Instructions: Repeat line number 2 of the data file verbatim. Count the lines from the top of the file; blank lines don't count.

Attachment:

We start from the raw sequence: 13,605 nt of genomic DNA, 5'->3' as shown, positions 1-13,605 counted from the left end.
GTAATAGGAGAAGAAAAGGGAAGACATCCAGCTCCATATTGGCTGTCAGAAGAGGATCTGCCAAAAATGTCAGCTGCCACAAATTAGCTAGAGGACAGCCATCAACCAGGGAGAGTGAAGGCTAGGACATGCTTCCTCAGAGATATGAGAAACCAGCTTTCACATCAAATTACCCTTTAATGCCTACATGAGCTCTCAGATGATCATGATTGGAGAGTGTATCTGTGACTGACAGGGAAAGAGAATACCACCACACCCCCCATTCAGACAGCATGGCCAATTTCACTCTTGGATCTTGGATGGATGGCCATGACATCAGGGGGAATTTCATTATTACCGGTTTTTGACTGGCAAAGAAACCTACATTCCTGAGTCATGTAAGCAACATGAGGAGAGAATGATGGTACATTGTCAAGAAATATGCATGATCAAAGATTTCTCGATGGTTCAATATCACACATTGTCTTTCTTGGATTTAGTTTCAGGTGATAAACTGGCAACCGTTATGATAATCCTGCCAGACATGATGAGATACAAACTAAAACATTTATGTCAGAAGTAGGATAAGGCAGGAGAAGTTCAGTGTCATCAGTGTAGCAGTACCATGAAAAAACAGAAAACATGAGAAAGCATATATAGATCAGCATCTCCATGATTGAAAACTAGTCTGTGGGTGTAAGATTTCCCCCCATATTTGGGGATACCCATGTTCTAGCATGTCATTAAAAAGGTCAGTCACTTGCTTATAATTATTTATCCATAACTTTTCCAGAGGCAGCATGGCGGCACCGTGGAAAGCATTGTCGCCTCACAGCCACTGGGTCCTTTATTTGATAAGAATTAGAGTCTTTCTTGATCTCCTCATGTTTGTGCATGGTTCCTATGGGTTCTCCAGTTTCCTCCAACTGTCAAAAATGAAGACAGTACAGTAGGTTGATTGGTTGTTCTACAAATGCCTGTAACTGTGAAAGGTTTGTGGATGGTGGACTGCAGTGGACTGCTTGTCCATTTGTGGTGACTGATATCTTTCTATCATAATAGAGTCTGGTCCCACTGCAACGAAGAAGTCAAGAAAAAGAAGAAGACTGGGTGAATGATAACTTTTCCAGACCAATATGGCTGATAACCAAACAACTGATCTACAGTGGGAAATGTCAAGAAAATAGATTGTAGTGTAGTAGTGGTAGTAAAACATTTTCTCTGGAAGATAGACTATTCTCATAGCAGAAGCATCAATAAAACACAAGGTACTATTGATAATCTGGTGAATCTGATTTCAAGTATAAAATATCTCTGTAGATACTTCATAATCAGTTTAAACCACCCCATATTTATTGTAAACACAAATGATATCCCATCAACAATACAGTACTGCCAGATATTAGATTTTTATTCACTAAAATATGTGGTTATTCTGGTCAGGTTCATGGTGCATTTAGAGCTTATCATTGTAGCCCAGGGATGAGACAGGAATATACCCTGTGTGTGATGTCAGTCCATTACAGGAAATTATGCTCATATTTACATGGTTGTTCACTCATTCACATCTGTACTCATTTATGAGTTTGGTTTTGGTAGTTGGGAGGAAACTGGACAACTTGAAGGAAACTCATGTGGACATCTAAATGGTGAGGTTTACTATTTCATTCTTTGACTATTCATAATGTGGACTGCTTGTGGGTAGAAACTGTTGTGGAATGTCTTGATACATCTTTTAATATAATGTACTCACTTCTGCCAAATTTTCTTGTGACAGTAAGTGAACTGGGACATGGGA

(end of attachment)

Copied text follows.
GTAATAGGAGAAGAAAAGGGAAGACATCCAGCTCCATATTGGCTGTCAGAAGAGGATCTGCCAAAAATGTCAGCTGCCACAAATTAGCTAGAGGACAGCCATCAACCAGGGAGAGTGAAGGCTAGGACATGCTTCCTCAGAGATATGAGAAACCAGCTTTCACATCAAATTACCCTTTAATGCCTACATGAGCTCTCAGATGATCATGATTGGAGAGTGTATCTGTGACTGACAGGGAAAGAGAATACCACCACACCCCCCATTCAGACAGCATGGCCAATTTCACTCTTGGATCTTGGATGGATGGCCATGACATCAGGGGGAATTTCATTATTACCGGTTTTTGACTGGCAAAGAAACCTACATTCCTGAGTCATGTAAGCAACATGAGGAGAGAATGATGGTACATTGTCAAGAAATATGCATGATCAAAGATTTCTCGATGGTTCAATATCACACATTGTCTTTCTTGGATTTAGTTTCAGGTGATAAACTGGCAACCGTTATGATAATCCTGCCAGACATGATGAGATACAAACTAAAACATTTATGTCAGAAGTAGGATAAGGCAGGAGAAGTTCAGTGTCATCAGTGTAGCAGTACCATGAAAAAACAGAAAACATGAGAAAGCATATATAGATCAGCATCTCCATGATTGAAAACTAGTCTGTGGGTGTAAGATTTCCCCCCATATTTGGGGATACCCATGTTCTAGCATGTCATTAAAAAGGTCAGTCACTTGCTTATAATTATTTATCCATAACTTTTCCAGAGGCAGCATGGCGGCACCGTGGAAAGCATTGTCGCCTCACAGCCACTGGGTCCTTTATTTGATAAGAATTAGAGTCTTTCTTGATCTCCTCATGTTTGTGCATGGTTCCTATGGGTTCTCCAGTTTCCTCCAACTGTCAAAAATGAAGACAGTACAGTAGGTTGATTGGTTGTTCTACAAATGCCTGTAACTGTGAAAGGTTTGTGGATGGTGGACTGCAGTGGACTGCTTGTCCATTTGTGGTGACTGATATCTTTCTATCATAATAGAGTCTGGTCCCACTGCAACGAAGAAGTCAAGAAAAAGAAGAAGACTGGGTGAATGATAACTTTTCCAGACCAATATGGCTGATAACCAAACAACTGATCTACAGTGGGAAATGTCAAGAAAATAGATTGTAGTGTAGTAGTGGTAGTAAAACATTTTCTCTGGAAGATAGACTATTCTCATAGCAGAAGCATCAATAAAACACAAGGTACTATTGATAATCTGGTGAATCTGATTTCAAGTATAAAATATCTCTGTAGATACTTCATAATCAGTTTAAACCACCCCATATTTATTGTAAACACAAATGATATCCCATCAACAATACAGTACTGCCAGATATTAGATTTTTATTCACTAAAATATGTGGTTATTCTGGTCAGGTTCATGGTGCATTTAGAGCTTATCATTGTAGCCCAGGGATGAGACAGGAATATACCCTGTGTGTGATGTCAGTCCATTACAGGAAATTATGCTCATATTTACATGGTTGTTCACTCATTCACATCTGTACTCATTTATGAGTTTGGTTTTGGTAGTTGGGAGGAAACTGGACAACTTGAAGGAAACTCATGTGGACATCTAAATGGTGAGGTTTACTATTTCATTCTTTGACTATTCATAATGTGGACTGCTTGTGGGTAGAAACTGTTGTGGAATGTCTTGATACATCTTTTAATATAATGTACTCACTTCTGCCAAATTTTCTTGTGACAGTAAGTGAACTGGGACATGGGA